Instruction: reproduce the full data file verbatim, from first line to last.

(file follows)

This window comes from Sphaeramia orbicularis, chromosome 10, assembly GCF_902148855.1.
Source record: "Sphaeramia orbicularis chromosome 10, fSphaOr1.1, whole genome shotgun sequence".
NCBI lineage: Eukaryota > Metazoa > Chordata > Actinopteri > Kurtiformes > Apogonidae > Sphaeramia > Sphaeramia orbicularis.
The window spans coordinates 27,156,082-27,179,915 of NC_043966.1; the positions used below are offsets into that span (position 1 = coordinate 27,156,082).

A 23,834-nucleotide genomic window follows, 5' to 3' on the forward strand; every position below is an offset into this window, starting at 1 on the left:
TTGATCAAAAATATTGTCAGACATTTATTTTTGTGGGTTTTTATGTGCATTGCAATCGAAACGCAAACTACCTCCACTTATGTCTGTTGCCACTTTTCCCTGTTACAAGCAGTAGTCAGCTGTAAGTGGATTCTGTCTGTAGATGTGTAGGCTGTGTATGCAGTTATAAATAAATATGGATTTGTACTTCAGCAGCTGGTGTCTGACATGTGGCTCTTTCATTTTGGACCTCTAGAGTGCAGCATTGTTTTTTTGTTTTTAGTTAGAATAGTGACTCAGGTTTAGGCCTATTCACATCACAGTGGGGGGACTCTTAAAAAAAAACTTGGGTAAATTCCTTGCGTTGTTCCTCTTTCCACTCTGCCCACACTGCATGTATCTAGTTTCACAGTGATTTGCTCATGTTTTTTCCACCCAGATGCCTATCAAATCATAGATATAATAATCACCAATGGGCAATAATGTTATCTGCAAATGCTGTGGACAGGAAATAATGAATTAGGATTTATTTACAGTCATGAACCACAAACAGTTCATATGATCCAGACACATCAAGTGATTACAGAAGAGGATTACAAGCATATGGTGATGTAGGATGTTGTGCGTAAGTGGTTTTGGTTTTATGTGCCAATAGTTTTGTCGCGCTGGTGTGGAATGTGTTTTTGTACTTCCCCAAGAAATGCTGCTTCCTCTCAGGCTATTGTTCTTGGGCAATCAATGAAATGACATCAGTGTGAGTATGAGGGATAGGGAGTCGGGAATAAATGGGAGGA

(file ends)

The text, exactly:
This window comes from Sphaeramia orbicularis, chromosome 10, assembly GCF_902148855.1.
Source record: "Sphaeramia orbicularis chromosome 10, fSphaOr1.1, whole genome shotgun sequence".
NCBI lineage: Eukaryota > Metazoa > Chordata > Actinopteri > Kurtiformes > Apogonidae > Sphaeramia > Sphaeramia orbicularis.
The window spans coordinates 27,156,082-27,179,915 of NC_043966.1; the positions used below are offsets into that span (position 1 = coordinate 27,156,082).

A 23,834-nucleotide genomic window follows, 5' to 3' on the forward strand; every position below is an offset into this window, starting at 1 on the left:
TTGATCAAAAATATTGTCAGACATTTATTTTTGTGGGTTTTTATGTGCATTGCAATCGAAACGCAAACTACCTCCACTTATGTCTGTTGCCACTTTTCCCTGTTACAAGCAGTAGTCAGCTGTAAGTGGATTCTGTCTGTAGATGTGTAGGCTGTGTATGCAGTTATAAATAAATATGGATTTGTACTTCAGCAGCTGGTGTCTGACATGTGGCTCTTTCATTTTGGACCTCTAGAGTGCAGCATTGTTTTTTTGTTTTTAGTTAGAATAGTGACTCAGGTTTAGGCCTATTCACATCACAGTGGGGGGACTCTTAAAAAAAAACTTGGGTAAATTCCTTGCGTTGTTCCTCTTTCCACTCTGCCCACACTGCATGTATCTAGTTTCACAGTGATTTGCTCATGTTTTTTCCACCCAGATGCCTATCAAATCATAGATATAATAATCACCAATGGGCAATAATGTTATCTGCAAATGCTGTGGACAGGAAATAATGAATTAGGATTTATTTACAGTCATGAACCACAAACAGTTCATATGATCCAGACACATCAAGTGATTACAGAAGAGGATTACAAGCATATGGTGATGTAGGATGTTGTGCGTAAGTGGTTTTGGTTTTATGTGCCAATAGTTTTGTCGCGCTGGTGTGGAATGTGTTTTTGTACTTCCCCAAGAAATGCTGCTTCCTCTCAGGCTATTGTTCTTGGGCAATCAATGAAATGACATCAGTGTGAGTATGAGGGATAGGGAGTCGGGAATAAATGGGAGGA